Why we didn’t vote for Taamkru to win Echelon

e27’s Echelon is the TechCrunch Disrupt of South East Asia; it’s the region’s largest and arguably most influential tech conference.

Echelon also has its own start-up battlefield, and in cornerplay tradition, we’re giving our high level assessment on the winner: Taamkru, an iPad educational game for kids five and below (iOS only for now).

In the words of the company:

Taamkru helps your preschooler achieve academic success in both an enjoyable and productive way while allowing parents to monitor achievement with personalized progress reports…Taamkru’s kid-tested inventory of nearly one million creative learning exercises has been developed by trusted child development experts and aligned with Ministry of Education standards. Our productive learning app has been carefully designed for preschoolers to use and help them achieve academic success with fun, interactive and premium quality educational content of increasing difficulty.

Taamkru is a worthy winner, but it wasn’t my first choice for the competition.

Here’s what we like

Strong team
Charn and Oil (both co-founders) previously founded a Thai health website and grew it to 7 million unique visitors.  Premy owns four kindergartens they use to dog food the product; he also has the government connections.  Dr. Shompoo has written teaching manuals for over 1000 kindergartens.  They’ve got the entrepreneur leader, the tech guy, the biz dev guy and the product expert.  A complete, balanced leadership team.  For complete bios, see here.

Great presentation
I love the presentation that Charn, the speaker and CEO, gave.  It was smooth, articulate, informative and even funny at times.

Appeal to parents
One of the bits of comedy in the presentation was how Taamkru assesses each kid and compares the kid to others.  This is obviously an appeal to stereotypical Asian “tiger” parents, who push their kids hard from an early age to be the best.  Appealing to parents’ desires feels more predictable than appealing to kids’ sense of fun.

Some traction
Taamkru is #1 in Singapore and Thailand for free education apps and has over 100,000 downloads.  They’ve also got some traction in Laos, Jamaica and Oman, though I can’t imagine absolute numbers are significant.  Charn claimed that Taamkru has a 30% retention rate 30 days after a user downloads the app.  That’s actually just average-good; at feecha we get 32%.

Celebrity name
Is it just me, or does Taam Kru sound like Tom Cruise in Thai? 🙂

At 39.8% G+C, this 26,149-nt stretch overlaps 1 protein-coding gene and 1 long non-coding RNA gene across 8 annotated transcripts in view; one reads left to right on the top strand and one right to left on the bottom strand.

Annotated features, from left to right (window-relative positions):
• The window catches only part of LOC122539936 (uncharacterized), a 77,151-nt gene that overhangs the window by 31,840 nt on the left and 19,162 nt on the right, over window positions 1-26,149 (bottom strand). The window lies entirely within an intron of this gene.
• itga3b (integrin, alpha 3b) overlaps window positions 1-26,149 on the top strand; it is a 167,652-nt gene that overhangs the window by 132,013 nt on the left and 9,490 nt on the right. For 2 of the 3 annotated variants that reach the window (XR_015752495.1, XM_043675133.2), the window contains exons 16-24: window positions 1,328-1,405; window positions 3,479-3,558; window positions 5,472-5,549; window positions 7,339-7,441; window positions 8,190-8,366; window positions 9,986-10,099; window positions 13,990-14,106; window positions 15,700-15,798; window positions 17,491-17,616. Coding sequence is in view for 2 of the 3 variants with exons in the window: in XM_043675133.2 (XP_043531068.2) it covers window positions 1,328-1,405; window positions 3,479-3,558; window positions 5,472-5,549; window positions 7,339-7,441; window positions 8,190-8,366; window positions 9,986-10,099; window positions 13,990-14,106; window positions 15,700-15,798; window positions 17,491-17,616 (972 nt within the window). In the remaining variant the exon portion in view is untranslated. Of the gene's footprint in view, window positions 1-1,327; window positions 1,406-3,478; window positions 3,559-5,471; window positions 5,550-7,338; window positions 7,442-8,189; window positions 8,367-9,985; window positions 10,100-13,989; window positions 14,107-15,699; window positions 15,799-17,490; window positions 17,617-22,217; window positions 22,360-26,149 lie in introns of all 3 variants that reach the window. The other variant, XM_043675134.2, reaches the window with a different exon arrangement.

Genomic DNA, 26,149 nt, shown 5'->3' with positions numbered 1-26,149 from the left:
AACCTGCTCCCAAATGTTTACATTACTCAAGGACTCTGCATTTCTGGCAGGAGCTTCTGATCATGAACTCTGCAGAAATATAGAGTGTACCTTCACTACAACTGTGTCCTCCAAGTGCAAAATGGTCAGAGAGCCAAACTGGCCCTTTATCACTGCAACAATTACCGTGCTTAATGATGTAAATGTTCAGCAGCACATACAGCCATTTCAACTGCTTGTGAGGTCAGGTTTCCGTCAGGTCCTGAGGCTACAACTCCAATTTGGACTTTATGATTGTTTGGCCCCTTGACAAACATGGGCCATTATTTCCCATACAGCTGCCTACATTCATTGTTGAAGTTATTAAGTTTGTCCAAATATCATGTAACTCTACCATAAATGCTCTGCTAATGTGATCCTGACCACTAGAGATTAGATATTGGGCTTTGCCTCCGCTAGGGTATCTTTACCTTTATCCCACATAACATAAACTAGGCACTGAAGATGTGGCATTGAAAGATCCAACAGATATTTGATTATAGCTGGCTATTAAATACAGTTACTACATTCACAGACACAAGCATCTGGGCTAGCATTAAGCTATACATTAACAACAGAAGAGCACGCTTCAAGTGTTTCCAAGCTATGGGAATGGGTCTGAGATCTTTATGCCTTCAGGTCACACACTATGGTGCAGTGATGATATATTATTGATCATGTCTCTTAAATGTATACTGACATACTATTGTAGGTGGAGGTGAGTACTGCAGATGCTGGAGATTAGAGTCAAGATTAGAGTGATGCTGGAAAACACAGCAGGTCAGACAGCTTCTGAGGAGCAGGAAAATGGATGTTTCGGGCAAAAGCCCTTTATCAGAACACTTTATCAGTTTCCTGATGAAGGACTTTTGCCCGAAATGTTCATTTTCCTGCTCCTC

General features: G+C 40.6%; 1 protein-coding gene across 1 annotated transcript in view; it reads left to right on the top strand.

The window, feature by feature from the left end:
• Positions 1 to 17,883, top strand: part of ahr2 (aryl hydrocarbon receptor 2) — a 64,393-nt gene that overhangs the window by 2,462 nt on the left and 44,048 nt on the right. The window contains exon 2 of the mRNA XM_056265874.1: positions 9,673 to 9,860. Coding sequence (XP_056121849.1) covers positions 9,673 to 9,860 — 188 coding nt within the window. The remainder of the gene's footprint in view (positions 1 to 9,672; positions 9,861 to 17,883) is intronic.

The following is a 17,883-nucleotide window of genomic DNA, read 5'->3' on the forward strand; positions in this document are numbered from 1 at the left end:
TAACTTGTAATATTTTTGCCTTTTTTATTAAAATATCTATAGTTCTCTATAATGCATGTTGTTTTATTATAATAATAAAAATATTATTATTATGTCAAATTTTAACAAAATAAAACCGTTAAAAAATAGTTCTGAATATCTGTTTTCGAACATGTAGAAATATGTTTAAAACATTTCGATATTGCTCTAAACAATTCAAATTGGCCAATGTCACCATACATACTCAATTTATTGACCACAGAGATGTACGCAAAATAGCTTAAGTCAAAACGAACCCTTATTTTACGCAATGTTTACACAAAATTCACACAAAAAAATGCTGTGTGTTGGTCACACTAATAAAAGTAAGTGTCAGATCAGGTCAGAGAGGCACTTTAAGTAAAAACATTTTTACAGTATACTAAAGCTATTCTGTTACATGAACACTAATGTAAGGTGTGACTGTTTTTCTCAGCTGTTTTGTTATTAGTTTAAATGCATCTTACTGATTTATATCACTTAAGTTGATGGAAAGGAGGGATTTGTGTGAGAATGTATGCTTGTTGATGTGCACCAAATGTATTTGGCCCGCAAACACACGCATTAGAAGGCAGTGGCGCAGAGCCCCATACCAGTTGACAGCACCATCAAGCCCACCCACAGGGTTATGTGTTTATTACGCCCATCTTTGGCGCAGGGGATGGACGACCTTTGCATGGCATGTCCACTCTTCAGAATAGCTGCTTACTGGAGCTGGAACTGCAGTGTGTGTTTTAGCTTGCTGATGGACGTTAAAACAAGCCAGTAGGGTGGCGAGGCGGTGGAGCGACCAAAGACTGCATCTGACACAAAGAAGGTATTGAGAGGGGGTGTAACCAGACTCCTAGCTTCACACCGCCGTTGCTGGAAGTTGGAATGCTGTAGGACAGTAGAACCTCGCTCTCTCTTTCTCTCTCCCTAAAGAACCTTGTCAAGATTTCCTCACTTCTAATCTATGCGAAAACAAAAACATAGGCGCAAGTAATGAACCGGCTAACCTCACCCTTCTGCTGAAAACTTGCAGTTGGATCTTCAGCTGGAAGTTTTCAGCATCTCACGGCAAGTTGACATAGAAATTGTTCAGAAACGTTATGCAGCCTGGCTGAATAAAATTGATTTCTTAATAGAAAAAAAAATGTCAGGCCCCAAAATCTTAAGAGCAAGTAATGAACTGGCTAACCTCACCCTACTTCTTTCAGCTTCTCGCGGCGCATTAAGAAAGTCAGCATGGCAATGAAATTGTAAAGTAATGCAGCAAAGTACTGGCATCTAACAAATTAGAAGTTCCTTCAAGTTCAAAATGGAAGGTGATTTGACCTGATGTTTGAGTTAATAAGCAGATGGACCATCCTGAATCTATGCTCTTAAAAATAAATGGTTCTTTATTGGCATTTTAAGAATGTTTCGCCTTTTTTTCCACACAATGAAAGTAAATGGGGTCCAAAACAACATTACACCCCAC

Here’s what we don’t like

Hit-driven
Entertainment apps are a hit driven business.  Taamkru might be different in that it’s more education than game, but I’m guessing kids see it as more the latter.  Can Taamkru extend the success they’ve achieved?  To other age groups, to more content, to more apps?  That said, if they can turn this into the Candy Crush of edu-games, maybe having only one hit is not such a big issue.

Fad-driven
Kids are notoriously fad-driven.  What’s cool and fun one moment isn’t cool and fun the next.  Is this the kind of app a kid likes to play for a few months and then move on to the next thing?  If so, we get back to the question of whether Taamkru can keep delivering fresh new hits; that’s not easy to predict.

International growth
The judges rightly asked about how applicable the app is to other markets and other languages; Charn answered very applicable, given the app is primarily pictorial.  The judges were on the right track but asked the wrong question: it’s not about whether product scales, it’s about whether marketing will.

It’s no accident that Taamkru is only big in Thailand and Singapore.  Thailand is their home country and they’ve done quite a bit of local marketing, holding what’s apparently Thailand’s biggest competition (or pageant?) for kids with 20,000 applicants.  The Thai-focused health website the two co-founders also started has 7 million unique visitors, which they no doubt leveraged.  So they’ve done a good job getting to #1 in Thailand for education, but did so with unique advantages.

I’m not sure how Taamkru became big in Singapore, but its rise was recent.  According to App Annie, Taamkru’s ascent up the charts started only on June 7.  Prior to that, it was always outside the top 500 in the education category.

appannietaamkru
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ay particular attention to the yellow line

Could the app’s growth in Singapore have been driven by interest in Echelon?  Was the immediate jump to the top on that very day a result of paid tactics?

This suggests to me that marketing will be a challenge for Taamkru as they expand overseas.  Even with a great product that should theoretically already fit the US market, Taamkru’s highest achieved rank in the US store is merely #672 for education.  This may not be an organically viral app after all – it may be the kind of app that needs pushing to grow.

That’s not a deal breaker by any means, but then you have to weigh user acquisition cost against user value.  It would be a business of measured growth, not Instagram-like, free-for-all explosive growth.

If this was a seed investment and if I had money, I’d jump in no problem on the basis of the team’s strength.  But if this is for a Series A or more, I’d want to look at their numbers and the market more carefully.

Taamkru is a worthy winner but they weren’t my choice for champion.

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